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‘Damaging climate change is already evident in UK weather’

Damaging climate change is already evident in the UK’s weather systems, warns a new report.

Published as a special issue of the International Journal of Climatology, which is the Royal Meteorological Society’s journal of climate science, the State of the UK Climate 2020 report emphasises that the national climate emergency is not a problem for the future – it is already here.

It highlights that unpredictable weather is becoming increasingly common, with 2020 being the third warmest, the fifth wettest and the eighth sunniest year on record for the UK, marking the first time a single year has been classified as within the top ten for all three variables.

Researchers warn the UK is warming at a consistent rate that is slightly faster than recorded average temperatures around the rest of the world, with all of the top ten hottest years since 1884 having occurred since 2002.

Nine out of ten of the warmest years for near-coast sea-surface temperatures in the UK have also occurred since this time, with the 2010s hitting an average 0.5°C warmer than the average between 1980 and 2010 and 1.1°C warmer than between 1961 and 1990.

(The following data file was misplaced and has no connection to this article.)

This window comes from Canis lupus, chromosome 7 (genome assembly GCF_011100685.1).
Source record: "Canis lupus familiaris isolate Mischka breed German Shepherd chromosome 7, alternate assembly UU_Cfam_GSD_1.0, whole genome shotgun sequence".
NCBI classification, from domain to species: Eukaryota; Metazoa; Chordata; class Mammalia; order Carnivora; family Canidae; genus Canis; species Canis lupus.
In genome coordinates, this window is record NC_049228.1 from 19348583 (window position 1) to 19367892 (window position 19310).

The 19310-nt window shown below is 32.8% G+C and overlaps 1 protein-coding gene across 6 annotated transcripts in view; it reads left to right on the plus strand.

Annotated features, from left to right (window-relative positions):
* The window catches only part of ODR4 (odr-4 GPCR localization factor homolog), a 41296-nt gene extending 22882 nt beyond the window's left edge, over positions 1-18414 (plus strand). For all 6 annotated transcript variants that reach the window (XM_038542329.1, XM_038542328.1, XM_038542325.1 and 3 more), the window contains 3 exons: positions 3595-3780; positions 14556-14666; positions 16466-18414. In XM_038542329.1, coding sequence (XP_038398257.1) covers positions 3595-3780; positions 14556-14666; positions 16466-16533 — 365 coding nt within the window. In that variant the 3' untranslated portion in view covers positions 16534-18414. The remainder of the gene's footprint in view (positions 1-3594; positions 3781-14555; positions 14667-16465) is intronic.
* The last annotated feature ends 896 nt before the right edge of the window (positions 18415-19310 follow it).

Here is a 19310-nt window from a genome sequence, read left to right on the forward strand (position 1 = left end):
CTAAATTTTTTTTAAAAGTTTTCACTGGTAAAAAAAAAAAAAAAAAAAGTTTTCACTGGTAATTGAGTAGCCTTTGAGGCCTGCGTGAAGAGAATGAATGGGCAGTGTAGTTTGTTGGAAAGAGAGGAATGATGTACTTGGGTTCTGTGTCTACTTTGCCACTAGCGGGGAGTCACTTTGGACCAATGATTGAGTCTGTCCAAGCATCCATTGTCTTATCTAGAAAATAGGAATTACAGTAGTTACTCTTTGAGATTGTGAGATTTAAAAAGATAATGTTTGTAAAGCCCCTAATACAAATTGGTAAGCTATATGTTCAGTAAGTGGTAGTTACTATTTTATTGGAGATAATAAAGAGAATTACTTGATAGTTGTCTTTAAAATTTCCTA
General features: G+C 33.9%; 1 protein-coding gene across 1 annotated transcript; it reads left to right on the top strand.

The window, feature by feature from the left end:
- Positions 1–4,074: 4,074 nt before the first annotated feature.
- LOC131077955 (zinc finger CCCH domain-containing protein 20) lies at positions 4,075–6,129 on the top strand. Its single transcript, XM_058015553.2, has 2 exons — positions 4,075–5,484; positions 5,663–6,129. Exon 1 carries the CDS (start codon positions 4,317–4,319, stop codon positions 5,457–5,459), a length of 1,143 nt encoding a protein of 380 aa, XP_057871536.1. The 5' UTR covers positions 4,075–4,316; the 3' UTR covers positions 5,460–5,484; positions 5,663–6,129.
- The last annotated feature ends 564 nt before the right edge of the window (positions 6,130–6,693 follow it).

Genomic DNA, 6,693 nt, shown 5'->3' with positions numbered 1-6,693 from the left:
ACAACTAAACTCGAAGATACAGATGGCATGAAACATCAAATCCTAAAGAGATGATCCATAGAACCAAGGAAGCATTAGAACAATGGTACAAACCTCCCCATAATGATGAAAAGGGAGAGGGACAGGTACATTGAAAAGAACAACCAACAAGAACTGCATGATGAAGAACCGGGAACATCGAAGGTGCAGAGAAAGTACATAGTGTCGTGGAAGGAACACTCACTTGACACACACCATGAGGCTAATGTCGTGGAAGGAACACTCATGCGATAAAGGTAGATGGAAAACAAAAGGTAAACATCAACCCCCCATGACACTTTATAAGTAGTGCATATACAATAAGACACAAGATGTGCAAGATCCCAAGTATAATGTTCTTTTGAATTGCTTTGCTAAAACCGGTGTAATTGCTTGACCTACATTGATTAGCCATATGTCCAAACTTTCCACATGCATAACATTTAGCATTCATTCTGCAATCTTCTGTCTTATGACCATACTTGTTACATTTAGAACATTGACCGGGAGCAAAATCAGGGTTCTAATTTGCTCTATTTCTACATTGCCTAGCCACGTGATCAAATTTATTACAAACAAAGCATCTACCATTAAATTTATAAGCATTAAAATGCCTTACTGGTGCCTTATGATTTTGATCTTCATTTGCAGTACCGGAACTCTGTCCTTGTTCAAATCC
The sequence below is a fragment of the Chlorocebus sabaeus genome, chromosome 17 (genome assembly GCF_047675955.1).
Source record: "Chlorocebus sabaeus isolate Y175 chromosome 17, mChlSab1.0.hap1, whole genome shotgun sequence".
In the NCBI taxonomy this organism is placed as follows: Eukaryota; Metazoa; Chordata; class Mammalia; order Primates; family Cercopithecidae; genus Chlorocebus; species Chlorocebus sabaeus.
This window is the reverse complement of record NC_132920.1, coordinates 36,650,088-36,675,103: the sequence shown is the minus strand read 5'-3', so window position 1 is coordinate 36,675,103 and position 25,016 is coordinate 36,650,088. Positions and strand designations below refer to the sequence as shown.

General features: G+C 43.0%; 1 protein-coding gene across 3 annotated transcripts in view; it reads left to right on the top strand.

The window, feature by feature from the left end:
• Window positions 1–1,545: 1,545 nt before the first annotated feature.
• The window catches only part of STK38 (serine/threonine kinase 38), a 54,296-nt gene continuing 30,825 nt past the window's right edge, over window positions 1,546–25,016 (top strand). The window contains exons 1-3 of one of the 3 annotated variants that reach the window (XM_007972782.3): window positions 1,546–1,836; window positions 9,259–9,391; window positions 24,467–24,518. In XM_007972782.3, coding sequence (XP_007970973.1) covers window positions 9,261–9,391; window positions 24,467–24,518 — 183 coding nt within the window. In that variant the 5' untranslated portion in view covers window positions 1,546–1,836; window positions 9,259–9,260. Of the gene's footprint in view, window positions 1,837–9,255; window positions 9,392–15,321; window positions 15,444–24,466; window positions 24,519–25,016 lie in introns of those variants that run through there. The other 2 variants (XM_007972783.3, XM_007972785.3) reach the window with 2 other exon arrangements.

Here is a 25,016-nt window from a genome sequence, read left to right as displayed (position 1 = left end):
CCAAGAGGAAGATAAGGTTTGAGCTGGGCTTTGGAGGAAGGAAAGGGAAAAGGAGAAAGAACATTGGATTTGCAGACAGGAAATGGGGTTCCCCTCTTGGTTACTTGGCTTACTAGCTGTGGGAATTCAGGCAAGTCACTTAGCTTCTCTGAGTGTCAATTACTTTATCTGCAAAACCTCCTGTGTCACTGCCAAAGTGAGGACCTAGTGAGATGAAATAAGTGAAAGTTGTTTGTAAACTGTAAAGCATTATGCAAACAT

In 2018, the Environmental Audit Committee warned that deaths caused by soaring temperatures are set to triple by 2050 unless the government takes action to avoid dangers.

The impacts of climate change are not just limited to hotter summers – 2020 was the seventh consecutive year in which the recorded number of air and ground frosts came in below the average between 1981 and 2010.

Last year was the UK’s fifth wettest year since 1862, with total rainfall through the year totalling 122% of the 1961–1990 average – since 1862, six of the country’s ten wettest years have happened since 1998.

Long-established weather features are becoming increasingly scarce, with the report highlighting that 2020 was one of the least snowy years on record.

Worryingly, the state of the UK Climate 2020 report notes sea level rise in the UK is also accelerating. Despite having levels risen relatively steadily at approximately 1.5mm per year on average since the start of the 20th century, it has exceeded 3mm per year between 1993 and 2019.

Energy Live News
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